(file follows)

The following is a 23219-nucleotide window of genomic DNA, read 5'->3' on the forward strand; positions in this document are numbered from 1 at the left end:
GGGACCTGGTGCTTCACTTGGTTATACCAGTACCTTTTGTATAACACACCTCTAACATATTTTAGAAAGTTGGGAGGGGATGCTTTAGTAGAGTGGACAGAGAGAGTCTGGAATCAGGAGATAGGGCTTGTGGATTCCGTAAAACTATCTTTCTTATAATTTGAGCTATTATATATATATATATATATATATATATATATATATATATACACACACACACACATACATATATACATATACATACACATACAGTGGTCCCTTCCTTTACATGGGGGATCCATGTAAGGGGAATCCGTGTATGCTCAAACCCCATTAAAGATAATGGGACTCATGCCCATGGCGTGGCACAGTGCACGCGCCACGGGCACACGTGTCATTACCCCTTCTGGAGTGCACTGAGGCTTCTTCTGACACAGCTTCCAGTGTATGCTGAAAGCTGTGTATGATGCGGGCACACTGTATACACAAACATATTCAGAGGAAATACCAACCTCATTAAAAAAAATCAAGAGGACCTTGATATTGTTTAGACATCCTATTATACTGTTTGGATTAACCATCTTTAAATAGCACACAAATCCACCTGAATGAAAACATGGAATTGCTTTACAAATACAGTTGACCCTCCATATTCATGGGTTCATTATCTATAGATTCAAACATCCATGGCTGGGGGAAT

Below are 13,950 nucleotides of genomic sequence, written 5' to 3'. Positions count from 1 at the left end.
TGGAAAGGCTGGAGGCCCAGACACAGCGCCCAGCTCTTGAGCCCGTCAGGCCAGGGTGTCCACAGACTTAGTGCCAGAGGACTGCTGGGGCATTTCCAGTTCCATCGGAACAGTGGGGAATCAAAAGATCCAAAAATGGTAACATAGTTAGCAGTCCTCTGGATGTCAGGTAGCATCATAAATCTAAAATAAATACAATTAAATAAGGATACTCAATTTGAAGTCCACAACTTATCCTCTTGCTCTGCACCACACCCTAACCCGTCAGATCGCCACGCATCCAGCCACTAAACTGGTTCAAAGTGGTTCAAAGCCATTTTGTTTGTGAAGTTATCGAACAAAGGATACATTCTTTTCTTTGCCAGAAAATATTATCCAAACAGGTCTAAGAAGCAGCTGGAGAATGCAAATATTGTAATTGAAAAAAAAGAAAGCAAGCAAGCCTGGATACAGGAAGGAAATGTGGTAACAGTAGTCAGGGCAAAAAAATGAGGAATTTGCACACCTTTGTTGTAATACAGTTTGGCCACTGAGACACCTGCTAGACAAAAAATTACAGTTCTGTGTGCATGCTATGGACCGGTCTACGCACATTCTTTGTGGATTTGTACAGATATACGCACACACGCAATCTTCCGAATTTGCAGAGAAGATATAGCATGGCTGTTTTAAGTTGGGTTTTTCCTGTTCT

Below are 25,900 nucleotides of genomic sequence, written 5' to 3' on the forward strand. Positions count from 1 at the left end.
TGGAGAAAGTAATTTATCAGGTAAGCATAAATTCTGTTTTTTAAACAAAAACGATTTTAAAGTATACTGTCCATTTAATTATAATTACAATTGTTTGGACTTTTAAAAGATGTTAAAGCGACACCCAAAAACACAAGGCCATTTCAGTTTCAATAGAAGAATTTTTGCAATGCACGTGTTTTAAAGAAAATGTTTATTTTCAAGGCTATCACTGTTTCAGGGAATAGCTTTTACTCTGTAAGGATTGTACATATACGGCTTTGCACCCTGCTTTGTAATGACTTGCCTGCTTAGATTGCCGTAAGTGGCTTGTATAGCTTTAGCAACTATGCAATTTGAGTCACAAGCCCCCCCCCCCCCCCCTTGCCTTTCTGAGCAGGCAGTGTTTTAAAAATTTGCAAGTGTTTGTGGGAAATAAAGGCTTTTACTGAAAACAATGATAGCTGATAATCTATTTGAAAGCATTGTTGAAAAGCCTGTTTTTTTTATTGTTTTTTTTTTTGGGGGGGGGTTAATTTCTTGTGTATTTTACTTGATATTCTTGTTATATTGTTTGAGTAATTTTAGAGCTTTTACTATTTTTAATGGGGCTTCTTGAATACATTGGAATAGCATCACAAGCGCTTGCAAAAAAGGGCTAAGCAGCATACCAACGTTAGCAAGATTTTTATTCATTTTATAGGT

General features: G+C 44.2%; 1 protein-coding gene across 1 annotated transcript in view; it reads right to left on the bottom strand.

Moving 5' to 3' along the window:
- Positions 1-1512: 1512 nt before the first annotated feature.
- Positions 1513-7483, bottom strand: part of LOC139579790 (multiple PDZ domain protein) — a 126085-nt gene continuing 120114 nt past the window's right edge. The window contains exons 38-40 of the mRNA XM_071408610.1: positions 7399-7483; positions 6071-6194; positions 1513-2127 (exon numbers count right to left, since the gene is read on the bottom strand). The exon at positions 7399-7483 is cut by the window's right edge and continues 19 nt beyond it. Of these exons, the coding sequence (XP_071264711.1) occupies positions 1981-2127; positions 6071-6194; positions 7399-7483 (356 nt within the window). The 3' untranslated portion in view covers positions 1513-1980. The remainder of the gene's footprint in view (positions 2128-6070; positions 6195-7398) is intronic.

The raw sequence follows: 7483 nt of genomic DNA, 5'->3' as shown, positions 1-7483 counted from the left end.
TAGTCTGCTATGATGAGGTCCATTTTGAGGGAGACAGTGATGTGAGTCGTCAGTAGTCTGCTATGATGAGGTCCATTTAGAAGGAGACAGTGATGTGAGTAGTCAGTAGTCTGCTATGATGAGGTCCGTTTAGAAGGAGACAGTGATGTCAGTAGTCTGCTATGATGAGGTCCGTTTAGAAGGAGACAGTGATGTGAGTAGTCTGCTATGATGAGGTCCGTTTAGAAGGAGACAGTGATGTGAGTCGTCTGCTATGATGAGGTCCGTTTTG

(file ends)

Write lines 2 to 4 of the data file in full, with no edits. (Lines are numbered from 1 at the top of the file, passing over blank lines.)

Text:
GGGACCTGGTGCTTCACTTGGTTATACCAGTACCTTTTGTATAACACACCTCTAACATATTTTAGAAAGTTGGGAGGGGATGCTTTAGTAGAGTGGACAGAGAGAGTCTGGAATCAGGAGATAGGGCTTGTGGATTCCGTAAAACTATCTTTCTTATAATTTGAGCTATTATATATATATATATATATATATATATATATATATATATACACACACACACACATACATATATACATATACATACACATACAGTGGTCCCTTCCTTTACATGGGGGATCCATGTAAGGGGAATCCGTGTATGCTCAAACCCCATTAAAGATAATGGGACTCATGCCCATGGCGTGGCACAGTGCACGCGCCACGGGCACACGTGTCATTACCCCTTCTGGAGTGCACTGAGGCTTCTTCTGACACAGCTTCCAGTGTATGCTGAAAGCTGTGTATGATGCGGGCACACTGTATACACAAACATATTCAGAGGAAATACCAACCTCATTAAAAAAAATCAAGAGGACCTTGATATTGTTTAGACATCCTATTATACTGTTTGGATTAACCATCTTTAAATAGCACACAAATCCACCTGAATGAAAACATGGAATTGCTTTACAAATACAGTTGACCCTCCATATTCATGGGTTCATTATCTATAGATTCAAACATCCATGGCTGGGGGAAT

Below are 13,950 nucleotides of genomic sequence, written 5' to 3'. Positions count from 1 at the left end.
TGGAAAGGCTGGAGGCCCAGACACAGCGCCCAGCTCTTGAGCCCGTCAGGCCAGGGTGTCCACAGACTTAGTGCCAGAGGACTGCTGGGGCATTTCCAGTTCCATCGGAACAGTGGGGAATCAAAAGATCCAAAAATGGTAACATAGTTAGCAGTCCTCTGGATGTCAGGTAGCATCATAAATCTAAAATAAATACAATTAAATAAGGATACTCAATTTGAAGTCCACAACTTATCCTCTTGCTCTGCACCACACCCTAACCCGTCAGATCGCCACGCATCCAGCCACTAAACTGGTTCAAAGTGGTTCAAAGCCATTTTGTTTGTGAAGTTATCGAACAAAGGATACATTCTTTTCTTTGCCAGAAAATATTATCCAAACAGGTCTAAGAAGCAGCTGGAGAATGCAAATATTGTAATTGAAAAAAAAGAAAGCAAGCAAGCCTGGATACAGGAAGGAAATGTGGTAACAGTAGTCAGGGCAAAAAAATGAGGAATTTGCACACCTTTGTTGTAATACAGTTTGGCCACTGAGACACCTGCTAGACAAAAAATTACAGTTCTGTGTGCATGCTATGGACCGGTCTACGCACATTCTTTGTGGATTTGTACAGATATACGCACACACGCAATCTTCCGAATTTGCAGAGAAGATATAGCATGGCTGTTTTAAGTTGGGTTTTTCCTGTTCT